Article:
While it is not uncommon to see helmetless bicycle riders in the Gaithersburg, Annapolis and Washington, D.C., areas, it is more and more becoming less accepted as a typical practice for even causal cyclists not to wear a protective cycling helmet. Here in Maryland, there are numerous bicycle and pedestrian accidents involving cars and commercial vehicle, so it goes without saying that bike riders in the know would go to great lengths to outfit themselves with proper safety equipment.
Still, as personal injury lawyers practicing in the Baltimore area, we find it difficult to believe that asome people would choose to risk their health, not to mention their life, by not wearing an approved form of head protection against the potential of a traffic-related crash. Of course, times have changed over the past several decades and bicycle helmets have become much more evident in their use all around the U.S. But for people in such a densely populated urban area like ours, one would hope that there would be more adherents than scoffers.
We mention this because of an article we ran across detailing a study that was made in the Boston area concerning members of the public who took advantage of that city’s bike-sharing program. What one might have expected, especially from those who opt to ride a bicycle in a city environment, is a high percentage of helmet use. However, the results of the study showed that bike-share participants who wore helmets were severely under-represented versus non-wearers. Considering the frequent severity of bicycle-related personal injuries, this is rather disconcerting.
According to the study, put out by the Beth Israel Deaconess Medical Center, found that those a preponderance of individuals who availed themselves of the local bike-sharing programs actively chose to go bare-headed. In that study, which reminded readers that head injuries make up approximately 30 percent of all bicycle injuries (and nearly 75 percent of all bike-related fatalities), researchers used trained observers to collect helmet wearing data vis-à-vis adult helmet usage in Boston and Washington, D.C.
Based on more than 40 observation periods, adding up to over 50hrs of monitoring, more than 3,000 bike-share participants, as well as bike owners with their own cycles, were observed at bike rental kiosks. The results from that study showed that over half of all bikers, bike-share participants and bike-owners included, over 50 percent did not use a helmet. More distressing, especially to people like ourselves who understand all too well the potential results of a cycling accident, was that nearly 80 percent of bike-share riders chose not to use a helmet, even though they are offered by the program.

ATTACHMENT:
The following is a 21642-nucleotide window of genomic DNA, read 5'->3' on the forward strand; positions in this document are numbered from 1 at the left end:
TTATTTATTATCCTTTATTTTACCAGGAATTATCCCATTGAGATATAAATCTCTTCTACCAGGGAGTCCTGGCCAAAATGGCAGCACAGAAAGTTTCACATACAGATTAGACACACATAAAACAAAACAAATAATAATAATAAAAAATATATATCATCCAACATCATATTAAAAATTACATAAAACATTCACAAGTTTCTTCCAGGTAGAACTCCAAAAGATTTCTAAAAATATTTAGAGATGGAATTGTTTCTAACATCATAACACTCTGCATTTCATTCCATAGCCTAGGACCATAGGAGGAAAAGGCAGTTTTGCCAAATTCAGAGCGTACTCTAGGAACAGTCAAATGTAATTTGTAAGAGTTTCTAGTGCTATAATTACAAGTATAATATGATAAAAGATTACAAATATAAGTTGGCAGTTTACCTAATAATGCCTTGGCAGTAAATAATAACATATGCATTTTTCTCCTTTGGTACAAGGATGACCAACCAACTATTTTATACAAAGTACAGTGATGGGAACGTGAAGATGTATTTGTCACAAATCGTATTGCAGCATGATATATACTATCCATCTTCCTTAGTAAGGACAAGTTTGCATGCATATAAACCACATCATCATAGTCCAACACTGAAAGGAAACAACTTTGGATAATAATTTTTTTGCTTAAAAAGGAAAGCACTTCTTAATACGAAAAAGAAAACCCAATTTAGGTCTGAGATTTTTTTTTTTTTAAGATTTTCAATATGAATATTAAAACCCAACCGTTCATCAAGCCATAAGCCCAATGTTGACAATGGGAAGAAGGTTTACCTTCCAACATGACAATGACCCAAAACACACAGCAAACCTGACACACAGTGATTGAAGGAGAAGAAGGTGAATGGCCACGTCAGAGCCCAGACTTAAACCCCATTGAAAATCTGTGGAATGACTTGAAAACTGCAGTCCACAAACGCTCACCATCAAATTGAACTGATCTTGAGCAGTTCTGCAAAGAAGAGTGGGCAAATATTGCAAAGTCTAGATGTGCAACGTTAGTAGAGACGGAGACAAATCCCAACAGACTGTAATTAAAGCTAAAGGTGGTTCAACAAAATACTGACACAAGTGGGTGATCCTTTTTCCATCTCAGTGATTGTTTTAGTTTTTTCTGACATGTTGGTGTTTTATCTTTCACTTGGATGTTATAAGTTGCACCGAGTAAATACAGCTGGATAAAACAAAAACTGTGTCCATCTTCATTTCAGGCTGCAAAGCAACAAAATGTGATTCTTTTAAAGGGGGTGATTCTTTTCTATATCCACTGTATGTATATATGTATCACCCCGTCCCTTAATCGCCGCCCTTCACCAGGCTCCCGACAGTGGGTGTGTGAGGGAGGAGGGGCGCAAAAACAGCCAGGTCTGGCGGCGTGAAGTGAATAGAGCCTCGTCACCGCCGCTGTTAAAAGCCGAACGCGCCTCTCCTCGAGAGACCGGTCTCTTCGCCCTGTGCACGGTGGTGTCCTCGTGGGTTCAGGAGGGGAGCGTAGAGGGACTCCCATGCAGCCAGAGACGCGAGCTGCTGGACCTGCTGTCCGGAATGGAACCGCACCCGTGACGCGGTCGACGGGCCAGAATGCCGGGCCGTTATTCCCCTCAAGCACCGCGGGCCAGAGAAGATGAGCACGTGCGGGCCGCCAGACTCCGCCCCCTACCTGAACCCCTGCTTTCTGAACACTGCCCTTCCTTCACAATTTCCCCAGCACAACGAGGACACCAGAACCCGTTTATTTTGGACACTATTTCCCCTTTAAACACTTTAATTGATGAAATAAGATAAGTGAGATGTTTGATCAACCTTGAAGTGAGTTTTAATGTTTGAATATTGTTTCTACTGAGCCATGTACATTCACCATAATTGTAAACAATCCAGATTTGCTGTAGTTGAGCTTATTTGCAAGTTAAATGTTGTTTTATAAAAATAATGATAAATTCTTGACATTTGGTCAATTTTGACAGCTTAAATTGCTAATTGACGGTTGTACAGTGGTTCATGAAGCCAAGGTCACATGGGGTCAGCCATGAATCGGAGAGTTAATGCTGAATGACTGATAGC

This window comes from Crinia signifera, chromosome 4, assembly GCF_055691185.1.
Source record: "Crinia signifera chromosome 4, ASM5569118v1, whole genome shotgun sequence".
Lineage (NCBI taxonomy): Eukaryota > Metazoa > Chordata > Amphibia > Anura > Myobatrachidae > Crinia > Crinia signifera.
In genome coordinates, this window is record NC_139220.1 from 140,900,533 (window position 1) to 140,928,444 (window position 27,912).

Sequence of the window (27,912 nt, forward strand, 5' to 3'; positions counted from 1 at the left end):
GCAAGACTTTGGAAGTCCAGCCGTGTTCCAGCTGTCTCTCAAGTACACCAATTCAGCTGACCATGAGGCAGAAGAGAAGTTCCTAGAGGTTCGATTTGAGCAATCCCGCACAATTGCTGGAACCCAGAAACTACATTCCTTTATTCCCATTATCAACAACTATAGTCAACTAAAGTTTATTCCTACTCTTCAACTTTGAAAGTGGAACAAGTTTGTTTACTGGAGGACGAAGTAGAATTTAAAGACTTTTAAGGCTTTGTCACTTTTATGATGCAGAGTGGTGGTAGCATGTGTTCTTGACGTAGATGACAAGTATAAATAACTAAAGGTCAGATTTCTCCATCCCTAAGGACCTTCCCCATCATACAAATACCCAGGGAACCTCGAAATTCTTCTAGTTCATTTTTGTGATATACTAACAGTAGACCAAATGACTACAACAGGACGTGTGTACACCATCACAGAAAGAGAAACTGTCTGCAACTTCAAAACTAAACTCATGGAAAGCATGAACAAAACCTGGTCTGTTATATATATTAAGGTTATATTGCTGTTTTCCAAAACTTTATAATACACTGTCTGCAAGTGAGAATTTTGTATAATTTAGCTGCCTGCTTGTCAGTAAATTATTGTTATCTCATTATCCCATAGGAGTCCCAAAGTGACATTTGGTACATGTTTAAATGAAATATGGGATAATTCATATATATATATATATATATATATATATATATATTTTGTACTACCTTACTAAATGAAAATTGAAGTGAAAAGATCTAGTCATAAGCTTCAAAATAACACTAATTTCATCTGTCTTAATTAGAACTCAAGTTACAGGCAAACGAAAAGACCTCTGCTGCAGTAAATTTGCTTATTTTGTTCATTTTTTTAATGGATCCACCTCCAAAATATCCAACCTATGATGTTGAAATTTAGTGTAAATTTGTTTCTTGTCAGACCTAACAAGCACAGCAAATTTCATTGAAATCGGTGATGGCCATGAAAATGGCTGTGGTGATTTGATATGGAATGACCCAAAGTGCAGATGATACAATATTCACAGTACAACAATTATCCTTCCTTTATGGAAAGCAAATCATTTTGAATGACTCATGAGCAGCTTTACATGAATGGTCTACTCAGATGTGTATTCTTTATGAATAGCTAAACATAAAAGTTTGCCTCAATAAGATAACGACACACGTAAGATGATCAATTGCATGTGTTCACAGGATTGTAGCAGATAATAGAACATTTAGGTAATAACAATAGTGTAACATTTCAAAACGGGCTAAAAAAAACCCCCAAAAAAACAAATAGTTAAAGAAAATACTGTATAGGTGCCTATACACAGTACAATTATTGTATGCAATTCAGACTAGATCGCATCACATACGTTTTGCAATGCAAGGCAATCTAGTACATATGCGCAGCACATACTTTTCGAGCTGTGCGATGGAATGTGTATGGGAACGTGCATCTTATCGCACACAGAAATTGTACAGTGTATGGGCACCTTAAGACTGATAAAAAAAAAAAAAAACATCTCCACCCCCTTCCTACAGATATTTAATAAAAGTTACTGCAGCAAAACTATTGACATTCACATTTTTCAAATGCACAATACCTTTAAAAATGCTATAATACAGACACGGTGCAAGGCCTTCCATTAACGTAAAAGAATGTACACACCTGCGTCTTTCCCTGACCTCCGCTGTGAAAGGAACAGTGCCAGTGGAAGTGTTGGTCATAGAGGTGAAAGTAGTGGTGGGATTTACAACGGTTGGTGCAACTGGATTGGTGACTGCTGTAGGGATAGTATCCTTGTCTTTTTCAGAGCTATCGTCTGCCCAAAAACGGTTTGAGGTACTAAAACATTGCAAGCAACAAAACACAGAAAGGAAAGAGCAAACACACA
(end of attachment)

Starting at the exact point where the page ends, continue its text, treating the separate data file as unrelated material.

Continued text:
Now, some might say that a high incidence of non-helmet use among bike-share program participants should not be surprising considering the apparently inconvenience of carrying around one’s own helmet when not actually using a bike, but is convenience valued more highly than personal safety? While it is a personal choice, one would hope that thinking adults would give more thought to the consequences of not wearing protective headgear.
Of course, in other parts of the world where bicycle helmets are mandatory, bike-share programs have apparently suffered a lack of participation if only because of the convenience issue. In any case, when we see a bicyclist not wearing a helmet, we are concerned that they may not understand the impact of their actions should they take a bad spill or be hit by a car or commercial delivery truck. At the very least, parents who ride a bike need to set a good example for their children. We can only hope that society promotes better safety practices going forward, to help reduce the number of debilitating closed-head injuries and long-term disability caused by bicycle accidents.
Study Finds Only 1 In 5 Bike-Share Cyclists Wears Helmet, WBUR.org, April 30, 2012